Waste

About: <h1>Waste, refuse, recycle: towards a circulair economy</h1> <p>Waste is something unwanted or are materials we cannot use anymore. Waste is any material or product which is worthless, defect or of any use. In the near past it had hardly any economic value anymore but nowadays there are plenty people and organisations which are recycling waste and make from the regained parts again valuable material for reuse. The Circular Economy at work.</p> <p>Even better is a zero waste environment. That means no waste send to landfills. A zero waste lifestyle means: using less resources, eating healthier, saving money and less negative impact on the environment. Go for the 5 R&rsquo;s: refuse, reduce, reuse, recycle and rot.</p> <p>By reducing waste we can make a big difference. If there was an urge to come up with waste reduction ideas and sustainable recycle solutions and share these topics globally it&rsquo;s now! WhatsOrb Global Sustainability X-change Platform is for you, storytellers and influencers to write about waste reduction your experiences and expectations for the future at home and globally.&nbsp;</p> <p>Global Sustainability X-change, that&rsquo;s what you can do together with WhatsOrb.&nbsp;<a href="https://www.whatsorb.com/newsletter/your-shared-sustainable-ideas-make-our-earth-a-better-place">What's in for me?</a></p>
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Dumpster Diving: Hobby Which Combats Food Waste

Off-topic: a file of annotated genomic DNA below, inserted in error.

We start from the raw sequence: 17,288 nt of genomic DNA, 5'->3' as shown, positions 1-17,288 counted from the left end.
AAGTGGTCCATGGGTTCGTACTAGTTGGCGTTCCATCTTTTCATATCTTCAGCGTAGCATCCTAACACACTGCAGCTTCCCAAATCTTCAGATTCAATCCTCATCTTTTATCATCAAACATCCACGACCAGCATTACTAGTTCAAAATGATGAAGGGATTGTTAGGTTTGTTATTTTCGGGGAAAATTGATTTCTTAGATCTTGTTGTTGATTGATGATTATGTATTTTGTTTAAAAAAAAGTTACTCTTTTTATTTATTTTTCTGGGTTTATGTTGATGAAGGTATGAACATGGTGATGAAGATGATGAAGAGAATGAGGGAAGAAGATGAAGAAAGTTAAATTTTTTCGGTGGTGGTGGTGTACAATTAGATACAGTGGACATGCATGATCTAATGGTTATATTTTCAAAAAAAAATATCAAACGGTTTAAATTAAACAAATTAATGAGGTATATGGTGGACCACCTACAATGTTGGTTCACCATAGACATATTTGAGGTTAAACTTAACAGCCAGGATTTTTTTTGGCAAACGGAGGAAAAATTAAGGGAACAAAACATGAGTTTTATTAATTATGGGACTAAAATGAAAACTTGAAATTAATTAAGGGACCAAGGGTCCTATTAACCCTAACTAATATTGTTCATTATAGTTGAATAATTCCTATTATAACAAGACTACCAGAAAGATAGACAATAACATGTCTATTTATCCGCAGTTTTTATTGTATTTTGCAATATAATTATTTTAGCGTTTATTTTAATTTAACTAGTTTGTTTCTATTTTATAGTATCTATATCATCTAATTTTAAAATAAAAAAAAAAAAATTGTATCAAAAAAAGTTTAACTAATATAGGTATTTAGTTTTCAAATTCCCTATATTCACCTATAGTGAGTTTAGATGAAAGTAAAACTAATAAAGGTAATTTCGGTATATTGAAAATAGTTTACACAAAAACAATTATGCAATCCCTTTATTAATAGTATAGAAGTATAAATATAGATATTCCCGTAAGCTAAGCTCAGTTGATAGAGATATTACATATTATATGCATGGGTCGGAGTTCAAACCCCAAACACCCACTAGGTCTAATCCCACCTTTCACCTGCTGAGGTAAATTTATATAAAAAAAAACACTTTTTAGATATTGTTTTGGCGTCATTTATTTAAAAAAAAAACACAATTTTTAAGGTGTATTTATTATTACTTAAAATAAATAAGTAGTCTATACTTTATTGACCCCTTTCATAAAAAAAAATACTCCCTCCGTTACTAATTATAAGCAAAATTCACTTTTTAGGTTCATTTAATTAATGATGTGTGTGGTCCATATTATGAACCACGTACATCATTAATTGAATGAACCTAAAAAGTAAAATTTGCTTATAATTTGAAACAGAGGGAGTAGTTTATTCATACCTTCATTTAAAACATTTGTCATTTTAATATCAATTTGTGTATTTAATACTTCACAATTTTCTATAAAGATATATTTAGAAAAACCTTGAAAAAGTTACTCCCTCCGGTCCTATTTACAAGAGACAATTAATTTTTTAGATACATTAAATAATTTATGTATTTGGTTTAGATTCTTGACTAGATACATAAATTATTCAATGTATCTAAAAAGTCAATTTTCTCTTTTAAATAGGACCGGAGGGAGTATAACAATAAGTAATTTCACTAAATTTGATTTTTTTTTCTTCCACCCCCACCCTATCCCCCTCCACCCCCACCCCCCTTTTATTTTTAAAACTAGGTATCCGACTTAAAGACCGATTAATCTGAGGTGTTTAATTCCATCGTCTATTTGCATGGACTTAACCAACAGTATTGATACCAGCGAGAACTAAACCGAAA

Dumpster diving. The term alone is guaranteed to put a smile on your face - whether it is one of actual enjoyment or disbelief, I am not sure.  Dumpster Diving: Food Perfectly Good Thrown Away Yet this phenomenon, where people sometimes quite literally ‘dive’ in the dumpsters in their neighborhood to hunt for thrown-away treasures, is seeing an uptake after some of its most famous proponents recently made headlines again. When was the dumpster invented? The word "dumpster", first used commercially in 1936, came from the Dempster-Dumpster system of mechanically loading the contents of standardized containers onto garbage trucks, which was patented by Dempster Brothers in 1935. Recommended:  Vegan Food You Need To Develop Your Muscles: Protein Power With the loot varying from hundreds of left-over desserts to household equipment and sometimes even cash, it is not hard to see why some have turned this somewhat peculiar hobby into a way of life. A fact is that we, as the collective world population, are throwing away too many perfectly good things. From food to clothes and from electronics to toys: consumerism has taken a turn for the worse, now that we discard items once we are ‘done’ with them, rather than after they have been used thoroughly. {youtube}                                                    Dumpster diving: free food, free flowers, free fun  Take the issue of food waste. Every year, an average of one-third of the food that is produced in the world for human consumption is wasted. Simply thrown away. I don’t want to risk sounding too condescending, but the old mom-trick is painfully relevant here: "You should eat your dinner, poor children in Africa would kill for it."   And while it is a cliche of the worst kind, it, unfortunately, rings true. While some of us are having the luxury of discarding perfectly good food items, others are starving. The world’s wealth has always been distributed unequally - but so has the food supply. The billions and billions worth of food thrown out in the western world, simply because it is a day past the expiration date, is inexcusable.   Recommended:  Super Food Designed To Match Your Genome: Star Trek Reality Dumpsters? Can you take stuff from it? Is Dumpster Diving Illegal? It is generally considered legal for people to rummage through trash that has been left in a public area such as a curb for pickup. Once the garbage is placed in such a place, the person has basically forfeited their ownership rights to the items, as the property is now in the public domain Dumpster Diving: 'So Many People Are Struggling To Get By' Coming back to dumpster diving. A lot of people are claiming that they are doing it as a way of showing their outrage with consumerism and waste. Others just say that it is fun and addictive. There’s this Dutch guy, Theo Vreugdenhill, who claims that he merely tries to ' save perfectly good food from the trash.'  As he says, “I simply cannot stand by idly if good food is thrown away, only because there is a tiny dent in it, happens to be slightly damaged, or is nearing its expiration date. Especially when I look around and see how many people are struggling to get by. ” He is not doing it for himself, quite the contrary. He is a preacher in a local church and takes two full crates with him to service on Sunday, for those who are unable to provide in their own needs. The products that he finds? Quite diverse, actually: from cheese to beer, butter, yogurt, fruit drinks, feta cheese, salads, and fruit. Although he has also come across perfectly good vacuum cleaners and laptops in the past, which just goes to show how careless we are in what we throw away. Not everything can be found in the dumpster: most divers will agree that it is mostly perishable items, such as vegetables, fruit, and bread. So you probably should not entirely be ready to give up the day job and spent your days as a full-time dumpster diver: products like rice, peanut butter, soda, dish soap, and detergent are pretty hard to come by.   Would you still want to try and find your inner dumpster diver and fill your fridge with leftovers? Then you can quite literally take the dive and plunge in the bins headfirst, although you could also try to talk to some shop owners yourself. Especially if your good cause stretches beyond feeding your immediate family, they might be very willing to hold on to that day’s excess for you and hand it to you in a bag instead of making you scour for it. What is a freegan lifestyle? Freeganism is a practice and ideology of limited participation in the conventional economy and minimal consumption of resources, particularly through recovering wasted goods like food through dumpster diving. The word 'freegan' is a portmanteau of 'free' and 'vegan'. Dumpster Diving. Hints, Shared By Experienced Dumpster Divers: Do not wear your Sunday’s best for the dumpster diving part - while it is not nearly as gross as many people suspect, it is not something that you want to do in your favorite shirt and jeans either. Only go dumpster diving at night, preferably after the shops are closed. This way, you avoid awkward situations with shoppers walking out of the store while you are digging around in the trash. Do not climb any fences or force open gates when dumpster diving. Trespassing is not appreciated nor legal, so stay off private property. Stick to the curb-side. Always clean up after yourself. Leaving behind a mess of torn apart bags and scattered trash is bad taste and will most likely set some bad blood. Be a good neighbor and make sure that the people whose trash you are raiding do not mind. Be open about what it is that you are doing: you might get some funny looks from passerby's, who might even think of you as some homeless person. Talk to people who spotted you and explain what you are doing and what you have found.   Very practical: use a headlight when dumpster diving, so that you can freely use your hands while digging; and make sure to bring plenty of bags and boxes and, preferably, a way of transporting your newfound treasures. Recommended:  Superfood! Murnong Gets Back To Our Plates: Australia Not quite ready to go out and dig in your community’s trash bins yet? Then you can do other things to cut back on your food waste. To actively encourage you to do so, you will be happy to find that there are quite a few apps that remind you to do so and give helpful hints. One of those apps is Too Good To Go , designed explicitly for bargain hunters: businesses can post their leftovers in the app at steep discounts (adding up to at least 50-75%), after which shoppers can come in to collect the relatively fresh food at a great price.   Recommended:  Helpful tools and supplies for Dumpster Divers Combat Food Waste: Apps Another popular app is Olio , which allows you to share food with your local community. Handy if you are going on holiday, for instance. Your leftover food can be listed, along with a preferred pick-up point and pick-up time, and people in your community will be able to take it off your hands.   Unsung kind of does the same as Olio, except that it works with volunteers, in a charitable set-up. After posting your ‘offer,’ one of the Unsung volunteers will come to pick it up and deliver it to a local food bank or homeless shelter. The volunteers are the delivery guys who pick up your food and drop it off with people who need it the most. Finally, Eat Me prevents your food from going bad: it creates a timer for all the food that you have in your fridge. Scan the food as you put it in the refrigerator, after which it will alert you if it is about to go bad. A fun fact: this app was the idea of two teenage girls, who are still involved in the company. Look, I don’t care if you are digging through trashcans or donating your leftovers through one of the apps listed above. The essence remains the same: avoiding a situation where you have to throw away food while someone else in your community might be going hungry. And that is something worth fighting - or dumpster diving - for. By: Metro/Sharai Hoekema Original article in Dutch  Before you go! Recommended:  Getting Healthier By Eating Sustainable Food And Taking Exercise Did you find this an interesting article, or do you have a question or remark? Leave a comment below. We try to respond the same day. Like to write your article about food? Click on  'Register'  or push the button 'Write An Article' on the  'HomePage.'